Then will appear in heaven the sign of the Son of Man, and then all the tribes of the earth will mourn, and they will see the Son of Man coming on the clouds of heaven with power and great glory. And he will send out his angels with a loud trumpet call, and they will gather his elect from the four winds, from one end of heaven to the other.11
“When the Son of Man comes in his glory, and all the angels with him, then he will sit on his glorious throne. Before him will be gathered all the nations, and he will separate people one from another as a shepherd separates the sheep from the goats. And he will place the sheep on his right, but the goats on the left. Then the King will say to those on his right, ‘Come, you who are blessed by my Father, inherit the kingdom prepared for you from the foundation of the world.’”12
Jesus said to him, “You have said so. But I tell you, from now on you will see the Son of Man seated at the right hand of Power and coming on the clouds of heaven.”13
After stating that all authority in heaven and earth was given to Him, Jesus instructed His disciples:
“Go therefore and make disciples of all nations, baptizing them in the name of the Father and of the Son and of the Holy Spirit, teaching them to observe all that I have commanded you. And behold, I am with you always, to the end of the age.”14
Rather than focusing on the ways His authority would be exercised, Jesus instead addressed what this meant for His followers. Because He was the risen Christ, the Son of God, and because He had God’s full authority, He could commission His disciples to “go” and to “make disciples.” Their job was to share the news of Jesus’ life, death, and resurrection; to teach and train those who believed, so that they too would share that message throughout the world.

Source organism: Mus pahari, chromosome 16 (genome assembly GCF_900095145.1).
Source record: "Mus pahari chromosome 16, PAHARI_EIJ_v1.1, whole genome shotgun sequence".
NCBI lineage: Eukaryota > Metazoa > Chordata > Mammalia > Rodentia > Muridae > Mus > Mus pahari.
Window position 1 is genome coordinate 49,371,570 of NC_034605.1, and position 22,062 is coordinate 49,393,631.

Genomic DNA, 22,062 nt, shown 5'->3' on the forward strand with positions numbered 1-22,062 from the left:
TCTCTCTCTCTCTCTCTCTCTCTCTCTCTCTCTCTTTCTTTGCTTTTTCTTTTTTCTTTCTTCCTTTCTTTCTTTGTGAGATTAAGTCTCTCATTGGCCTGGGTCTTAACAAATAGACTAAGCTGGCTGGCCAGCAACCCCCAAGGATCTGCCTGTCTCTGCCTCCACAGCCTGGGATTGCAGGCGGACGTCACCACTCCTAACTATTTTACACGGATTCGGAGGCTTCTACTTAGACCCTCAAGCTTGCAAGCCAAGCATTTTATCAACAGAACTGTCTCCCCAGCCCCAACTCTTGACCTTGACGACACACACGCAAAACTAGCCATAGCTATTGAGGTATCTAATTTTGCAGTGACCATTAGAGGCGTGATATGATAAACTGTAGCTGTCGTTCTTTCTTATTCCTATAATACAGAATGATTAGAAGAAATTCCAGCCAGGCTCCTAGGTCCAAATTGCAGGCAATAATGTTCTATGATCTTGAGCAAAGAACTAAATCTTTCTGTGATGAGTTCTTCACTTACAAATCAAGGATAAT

Jesus’ last words in the book of Matthew are: Behold, I am with you always, to the end of the age. This Gospel ends with a final promise that the disciple isn’t going to be left alone to follow Jesus the best he or she can; rather, Jesus will be with them always. As one author explains:
The Jesus of whom Matthew writes is no small Palestinian figure, but a mighty Person who is with his followers wherever they may be. And this, he says, will last through time. He is not speaking of a temporary residence with first-century disciples, but of a presence among his followers to the very end of time. This Gospel opened with the assurance that in the coming of Jesus God was with his people (Matthew 1:23), and it closes with the promise that the very presence of Jesus Christ will never be lacking to his faithful follower. … He will be with them always, to the end of the world and to the end of time.15
(To be continued.)
Unless otherwise indicated, all scriptures are from the Holy Bible, English Standard Version, copyright © 2001 by Crossway Bibles, a division of Good News Publishers. Used by permission. All rights reserved.
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1 Matthew, Mark, Luke.
2 Matthew 28:16–17.
3 Matthew 28:1–10.
4 Morris, The Gospel According to Matthew, 744.
5 Luke 24:16.
6 Luke 24:30–31.
7 John 21:4.
8 Matthew 28:18.
9 Matthew 16:28.
10 Matthew 19:28.
11 Matthew 24:30–31.
12 Matthew 25:31–34.
13 Matthew 26:64.
14 Matthew 28:19–20.
15 Morris, The Gospel According to Matthew, 749.